With what can only be described as impeccable timing, the day after the 700th anniversary of the signing of the Magna Carta, ministers appointed the former nightclub bouncer Tom Bennett to draw up plans to help the profession deal with problems of “low level disruption” in the classroom. Continue reading
David Didau (@LearningSpy) is in a rich vein of blogging, questioning just about everything and tipping a few things on their head so they may be viewed from a different angle. A recent post, Michaela School: Route One Schooling asked some interesting questions of the reader and these are just a few reflections. Continue reading
Understandably behaviour is one of teachers’ greatest concerns. It has a massive impact on: the quality of a teacher’s professional life, how well s/he can do their job and a teacher’s personal well-being. Behaviour is likely to be easier to manage when there is a whole school consistent approach.
Quality of Teaching: The Wider Context
I’m currently working on a resource around the Quality of Teaching. Whilst the main focus will be on planning the expected learning gains and delivering them it would be impossible to write anything worthwhile without acknowledging the impact of behaviour. The above table is an outline of some key stages or signposts towards improving the Quality of Teaching.
Taking the “Student Behaviour” strand, it seems a statement of the obvious, where there is significant student disruption in lessons, low or high level, then learning will not occur. Sadly, too many teachers spend time in class surviving. Both they and their students deserve better.
As students become increasingly compliant with the standards of behaviour expected of them the Quality of Teaching can start to improve. Teaching needs the right conditions to flourish. Engagement is not simply creative tasks and activities or having fun though these have a part to play. It is also about challenging and interesting work for students to develop those moments of flow.
Interdependence potentially moves the learning to a whole new level but needs to be seen within the context of the whole. It is not something you simply do in this or that lesson. It is a level of maturity in the learning process where the learner positively acknowledges and uses resources including the teacher, other students and people across and beyond the school to benefit her/his learning. In turn the student is a resource to others. Their learning behaviours are self-motivated. This needs to be explicitly planned for and built over time.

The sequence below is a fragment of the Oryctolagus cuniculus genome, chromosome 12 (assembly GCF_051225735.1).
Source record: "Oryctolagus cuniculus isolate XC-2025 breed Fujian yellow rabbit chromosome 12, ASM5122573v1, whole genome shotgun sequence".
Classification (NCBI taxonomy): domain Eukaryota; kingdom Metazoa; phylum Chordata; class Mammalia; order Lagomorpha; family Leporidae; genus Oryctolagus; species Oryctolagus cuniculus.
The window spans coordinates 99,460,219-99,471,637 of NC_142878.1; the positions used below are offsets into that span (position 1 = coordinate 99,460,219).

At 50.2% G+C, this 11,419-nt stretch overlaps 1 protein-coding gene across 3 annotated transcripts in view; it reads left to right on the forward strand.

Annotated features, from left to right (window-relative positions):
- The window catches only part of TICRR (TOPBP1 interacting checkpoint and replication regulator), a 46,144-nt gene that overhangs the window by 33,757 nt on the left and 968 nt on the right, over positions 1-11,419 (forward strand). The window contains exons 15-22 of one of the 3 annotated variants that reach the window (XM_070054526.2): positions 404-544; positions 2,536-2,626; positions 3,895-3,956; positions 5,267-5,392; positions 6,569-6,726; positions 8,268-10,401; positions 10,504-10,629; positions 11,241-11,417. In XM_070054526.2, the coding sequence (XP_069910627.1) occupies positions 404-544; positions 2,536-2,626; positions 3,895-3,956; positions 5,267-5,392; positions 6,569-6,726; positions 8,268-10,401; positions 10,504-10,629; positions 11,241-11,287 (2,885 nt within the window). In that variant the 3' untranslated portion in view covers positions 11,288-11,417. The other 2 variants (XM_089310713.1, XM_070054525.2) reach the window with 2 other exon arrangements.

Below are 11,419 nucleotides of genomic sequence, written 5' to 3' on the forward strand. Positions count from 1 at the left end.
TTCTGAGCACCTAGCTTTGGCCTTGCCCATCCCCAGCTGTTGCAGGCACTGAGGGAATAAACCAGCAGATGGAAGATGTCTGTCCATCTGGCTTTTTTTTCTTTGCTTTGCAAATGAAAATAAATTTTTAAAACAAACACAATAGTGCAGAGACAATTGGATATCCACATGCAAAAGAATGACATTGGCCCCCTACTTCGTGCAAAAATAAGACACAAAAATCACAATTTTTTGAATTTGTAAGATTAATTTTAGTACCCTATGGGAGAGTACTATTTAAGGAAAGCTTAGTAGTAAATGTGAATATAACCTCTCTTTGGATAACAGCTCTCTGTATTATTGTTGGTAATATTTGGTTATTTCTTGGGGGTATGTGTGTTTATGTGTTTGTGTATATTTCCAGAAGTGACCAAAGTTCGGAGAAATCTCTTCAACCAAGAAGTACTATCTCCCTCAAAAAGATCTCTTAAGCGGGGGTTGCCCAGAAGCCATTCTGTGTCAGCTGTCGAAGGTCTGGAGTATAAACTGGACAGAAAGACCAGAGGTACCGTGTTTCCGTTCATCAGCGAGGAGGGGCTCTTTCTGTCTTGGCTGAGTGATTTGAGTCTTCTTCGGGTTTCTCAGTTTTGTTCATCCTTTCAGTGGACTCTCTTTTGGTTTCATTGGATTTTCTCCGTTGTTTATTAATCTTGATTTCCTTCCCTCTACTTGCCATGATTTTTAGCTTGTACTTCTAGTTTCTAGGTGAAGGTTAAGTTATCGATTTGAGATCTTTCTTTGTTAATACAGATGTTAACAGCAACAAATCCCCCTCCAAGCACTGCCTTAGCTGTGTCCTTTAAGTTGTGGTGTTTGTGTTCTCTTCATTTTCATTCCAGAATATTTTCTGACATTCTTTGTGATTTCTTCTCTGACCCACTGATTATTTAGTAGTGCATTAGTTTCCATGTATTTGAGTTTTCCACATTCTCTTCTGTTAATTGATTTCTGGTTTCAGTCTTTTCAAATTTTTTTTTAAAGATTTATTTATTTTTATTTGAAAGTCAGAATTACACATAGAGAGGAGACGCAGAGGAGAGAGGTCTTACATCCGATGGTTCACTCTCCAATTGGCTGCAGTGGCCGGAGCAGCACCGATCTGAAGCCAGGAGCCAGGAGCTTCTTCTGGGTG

The following three posts give a background and some useful practical strategies to help you get that behaviour right.
Before releasing the #5MinBehaviourPlan Ross and I looked at a structure for the plan. We built the plan’s structure around the work of Robert Marzano et al (2003) “Classroom Management that Works” as quoted in Evidence Based Teaching (Petty, 2009). The four elements: Rules & Procedures; Teacher-Student Relationships; Disciplinary Interventions and Right Mental Set are explained in the post alongside some reflections from the class room.
This plan is great for new teachers or more experienced ones who just want to make sure they are bringing a systematic approach to the management of behaviour. There are a set of boxes to prompt thinking about key elements of behaviour management. Behaviour is likely to be easier to manage when there is a whole school consistent approach, however, each teacher has a professional responsibility to get it right in his/her classroom .
I used the plan to illustrate the new Behaviour Policy we have put in place at St. Mary’s Catholic College. It isn’t rocket science but it does require people to be consistent. Over the past few years consistency has improved as staff and students have become more familiar with the various elements. There is always more that can be done but staff, students and parents have all recognised the even better behaviour through our various annual evaluations.
In great schools behaviour is more than compliance and engagement. These schools have built an aspirational culture in which students’ motivation becomes intrinsic compared to the more extrinsically motivated behaviour systems put in place by the school. This culture is more easily built where the values of the parent body are aligned. However, in areas of high deprivation or low aspiration it becomes even more important.